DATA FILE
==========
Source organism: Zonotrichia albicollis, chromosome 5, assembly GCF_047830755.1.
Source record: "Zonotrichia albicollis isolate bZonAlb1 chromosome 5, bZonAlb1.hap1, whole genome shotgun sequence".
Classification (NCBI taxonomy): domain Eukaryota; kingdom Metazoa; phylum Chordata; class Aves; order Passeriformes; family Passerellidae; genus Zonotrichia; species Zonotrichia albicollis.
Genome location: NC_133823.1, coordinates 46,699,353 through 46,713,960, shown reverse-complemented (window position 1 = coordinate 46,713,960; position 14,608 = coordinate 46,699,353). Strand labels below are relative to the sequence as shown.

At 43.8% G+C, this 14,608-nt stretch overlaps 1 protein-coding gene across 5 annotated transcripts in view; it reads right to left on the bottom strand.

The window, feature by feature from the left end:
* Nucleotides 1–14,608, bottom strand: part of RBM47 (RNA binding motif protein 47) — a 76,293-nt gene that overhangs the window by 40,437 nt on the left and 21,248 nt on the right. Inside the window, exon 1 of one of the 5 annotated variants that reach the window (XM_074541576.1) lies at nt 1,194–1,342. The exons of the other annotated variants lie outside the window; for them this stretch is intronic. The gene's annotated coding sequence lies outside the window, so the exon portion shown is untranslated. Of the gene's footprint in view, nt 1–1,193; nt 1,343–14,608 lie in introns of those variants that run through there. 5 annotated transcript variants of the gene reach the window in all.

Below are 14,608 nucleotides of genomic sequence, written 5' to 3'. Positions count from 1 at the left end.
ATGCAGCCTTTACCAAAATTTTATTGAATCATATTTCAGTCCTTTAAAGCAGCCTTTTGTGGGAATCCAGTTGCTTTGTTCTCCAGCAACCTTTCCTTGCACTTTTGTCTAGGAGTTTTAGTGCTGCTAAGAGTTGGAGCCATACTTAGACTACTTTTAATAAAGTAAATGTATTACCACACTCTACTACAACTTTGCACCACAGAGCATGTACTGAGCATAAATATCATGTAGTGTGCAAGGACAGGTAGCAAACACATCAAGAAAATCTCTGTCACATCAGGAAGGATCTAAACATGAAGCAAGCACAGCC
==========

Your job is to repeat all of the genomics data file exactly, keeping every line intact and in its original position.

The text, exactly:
Source organism: Zonotrichia albicollis, chromosome 5, assembly GCF_047830755.1.
Source record: "Zonotrichia albicollis isolate bZonAlb1 chromosome 5, bZonAlb1.hap1, whole genome shotgun sequence".
Classification (NCBI taxonomy): domain Eukaryota; kingdom Metazoa; phylum Chordata; class Aves; order Passeriformes; family Passerellidae; genus Zonotrichia; species Zonotrichia albicollis.
Genome location: NC_133823.1, coordinates 46,699,353 through 46,713,960, shown reverse-complemented (window position 1 = coordinate 46,713,960; position 14,608 = coordinate 46,699,353). Strand labels below are relative to the sequence as shown.

At 43.8% G+C, this 14,608-nt stretch overlaps 1 protein-coding gene across 5 annotated transcripts in view; it reads right to left on the bottom strand.

The window, feature by feature from the left end:
* Nucleotides 1–14,608, bottom strand: part of RBM47 (RNA binding motif protein 47) — a 76,293-nt gene that overhangs the window by 40,437 nt on the left and 21,248 nt on the right. Inside the window, exon 1 of one of the 5 annotated variants that reach the window (XM_074541576.1) lies at nt 1,194–1,342. The exons of the other annotated variants lie outside the window; for them this stretch is intronic. The gene's annotated coding sequence lies outside the window, so the exon portion shown is untranslated. Of the gene's footprint in view, nt 1–1,193; nt 1,343–14,608 lie in introns of those variants that run through there. 5 annotated transcript variants of the gene reach the window in all.

Below are 14,608 nucleotides of genomic sequence, written 5' to 3'. Positions count from 1 at the left end.
ATGCAGCCTTTACCAAAATTTTATTGAATCATATTTCAGTCCTTTAAAGCAGCCTTTTGTGGGAATCCAGTTGCTTTGTTCTCCAGCAACCTTTCCTTGCACTTTTGTCTAGGAGTTTTAGTGCTGCTAAGAGTTGGAGCCATACTTAGACTACTTTTAATAAAGTAAATGTATTACCACACTCTACTACAACTTTGCACCACAGAGCATGTACTGAGCATAAATATCATGTAGTGTGCAAGGACAGGTAGCAAACACATCAAGAAAATCTCTGTCACATCAGGAAGGATCTAAACATGAAGCAAGCACAGCC